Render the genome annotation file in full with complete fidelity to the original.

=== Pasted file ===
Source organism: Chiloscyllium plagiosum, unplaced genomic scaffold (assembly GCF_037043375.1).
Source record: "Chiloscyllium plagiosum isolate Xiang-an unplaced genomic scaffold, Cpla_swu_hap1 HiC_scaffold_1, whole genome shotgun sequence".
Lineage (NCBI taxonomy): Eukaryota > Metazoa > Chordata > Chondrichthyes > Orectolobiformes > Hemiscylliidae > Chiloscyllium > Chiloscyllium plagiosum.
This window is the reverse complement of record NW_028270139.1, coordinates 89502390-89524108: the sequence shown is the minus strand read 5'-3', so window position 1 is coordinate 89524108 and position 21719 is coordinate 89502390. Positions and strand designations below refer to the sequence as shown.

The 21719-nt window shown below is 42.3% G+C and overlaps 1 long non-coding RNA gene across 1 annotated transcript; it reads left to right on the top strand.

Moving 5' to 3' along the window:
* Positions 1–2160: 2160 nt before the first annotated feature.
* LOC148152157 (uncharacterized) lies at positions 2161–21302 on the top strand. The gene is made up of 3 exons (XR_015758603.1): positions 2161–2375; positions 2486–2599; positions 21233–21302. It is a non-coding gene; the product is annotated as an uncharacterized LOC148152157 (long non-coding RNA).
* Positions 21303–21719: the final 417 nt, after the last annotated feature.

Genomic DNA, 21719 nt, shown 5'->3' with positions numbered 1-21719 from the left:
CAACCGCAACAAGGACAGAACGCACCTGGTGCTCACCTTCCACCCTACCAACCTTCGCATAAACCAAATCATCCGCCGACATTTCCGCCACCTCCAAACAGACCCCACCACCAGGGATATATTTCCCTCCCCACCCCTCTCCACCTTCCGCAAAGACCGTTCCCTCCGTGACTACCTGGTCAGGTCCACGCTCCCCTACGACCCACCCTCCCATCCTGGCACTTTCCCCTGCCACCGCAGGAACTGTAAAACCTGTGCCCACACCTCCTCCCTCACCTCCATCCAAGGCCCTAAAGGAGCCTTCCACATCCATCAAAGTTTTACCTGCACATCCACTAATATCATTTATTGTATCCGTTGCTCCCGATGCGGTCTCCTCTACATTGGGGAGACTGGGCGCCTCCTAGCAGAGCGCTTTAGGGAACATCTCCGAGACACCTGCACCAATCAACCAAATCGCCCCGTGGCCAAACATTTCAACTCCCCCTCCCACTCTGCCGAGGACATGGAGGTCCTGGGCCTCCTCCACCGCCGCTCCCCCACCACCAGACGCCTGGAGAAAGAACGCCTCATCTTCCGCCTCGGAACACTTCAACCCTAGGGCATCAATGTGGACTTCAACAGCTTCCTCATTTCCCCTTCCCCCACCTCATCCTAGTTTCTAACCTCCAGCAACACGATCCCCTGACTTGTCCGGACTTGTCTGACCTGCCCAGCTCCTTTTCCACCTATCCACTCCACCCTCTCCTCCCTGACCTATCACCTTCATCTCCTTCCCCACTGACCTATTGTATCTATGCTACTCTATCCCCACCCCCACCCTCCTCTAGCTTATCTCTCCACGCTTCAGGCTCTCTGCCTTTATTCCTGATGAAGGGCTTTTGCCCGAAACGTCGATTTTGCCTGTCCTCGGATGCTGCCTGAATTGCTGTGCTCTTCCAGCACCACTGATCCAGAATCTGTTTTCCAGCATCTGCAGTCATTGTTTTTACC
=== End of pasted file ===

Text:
Source organism: Chiloscyllium plagiosum, unplaced genomic scaffold (assembly GCF_037043375.1).
Source record: "Chiloscyllium plagiosum isolate Xiang-an unplaced genomic scaffold, Cpla_swu_hap1 HiC_scaffold_1, whole genome shotgun sequence".
Lineage (NCBI taxonomy): Eukaryota > Metazoa > Chordata > Chondrichthyes > Orectolobiformes > Hemiscylliidae > Chiloscyllium > Chiloscyllium plagiosum.
This window is the reverse complement of record NW_028270139.1, coordinates 89502390-89524108: the sequence shown is the minus strand read 5'-3', so window position 1 is coordinate 89524108 and position 21719 is coordinate 89502390. Positions and strand designations below refer to the sequence as shown.

The 21719-nt window shown below is 42.3% G+C and overlaps 1 long non-coding RNA gene across 1 annotated transcript; it reads left to right on the top strand.

Moving 5' to 3' along the window:
* Positions 1–2160: 2160 nt before the first annotated feature.
* LOC148152157 (uncharacterized) lies at positions 2161–21302 on the top strand. The gene is made up of 3 exons (XR_015758603.1): positions 2161–2375; positions 2486–2599; positions 21233–21302. It is a non-coding gene; the product is annotated as an uncharacterized LOC148152157 (long non-coding RNA).
* Positions 21303–21719: the final 417 nt, after the last annotated feature.

Genomic DNA, 21719 nt, shown 5'->3' with positions numbered 1-21719 from the left:
CAACCGCAACAAGGACAGAACGCACCTGGTGCTCACCTTCCACCCTACCAACCTTCGCATAAACCAAATCATCCGCCGACATTTCCGCCACCTCCAAACAGACCCCACCACCAGGGATATATTTCCCTCCCCACCCCTCTCCACCTTCCGCAAAGACCGTTCCCTCCGTGACTACCTGGTCAGGTCCACGCTCCCCTACGACCCACCCTCCCATCCTGGCACTTTCCCCTGCCACCGCAGGAACTGTAAAACCTGTGCCCACACCTCCTCCCTCACCTCCATCCAAGGCCCTAAAGGAGCCTTCCACATCCATCAAAGTTTTACCTGCACATCCACTAATATCATTTATTGTATCCGTTGCTCCCGATGCGGTCTCCTCTACATTGGGGAGACTGGGCGCCTCCTAGCAGAGCGCTTTAGGGAACATCTCCGAGACACCTGCACCAATCAACCAAATCGCCCCGTGGCCAAACATTTCAACTCCCCCTCCCACTCTGCCGAGGACATGGAGGTCCTGGGCCTCCTCCACCGCCGCTCCCCCACCACCAGACGCCTGGAGAAAGAACGCCTCATCTTCCGCCTCGGAACACTTCAACCCTAGGGCATCAATGTGGACTTCAACAGCTTCCTCATTTCCCCTTCCCCCACCTCATCCTAGTTTCTAACCTCCAGCAACACGATCCCCTGACTTGTCCGGACTTGTCTGACCTGCCCAGCTCCTTTTCCACCTATCCACTCCACCCTCTCCTCCCTGACCTATCACCTTCATCTCCTTCCCCACTGACCTATTGTATCTATGCTACTCTATCCCCACCCCCACCCTCCTCTAGCTTATCTCTCCACGCTTCAGGCTCTCTGCCTTTATTCCTGATGAAGGGCTTTTGCCCGAAACGTCGATTTTGCCTGTCCTCGGATGCTGCCTGAATTGCTGTGCTCTTCCAGCACCACTGATCCAGAATCTGTTTTCCAGCATCTGCAGTCATTGTTTTTACC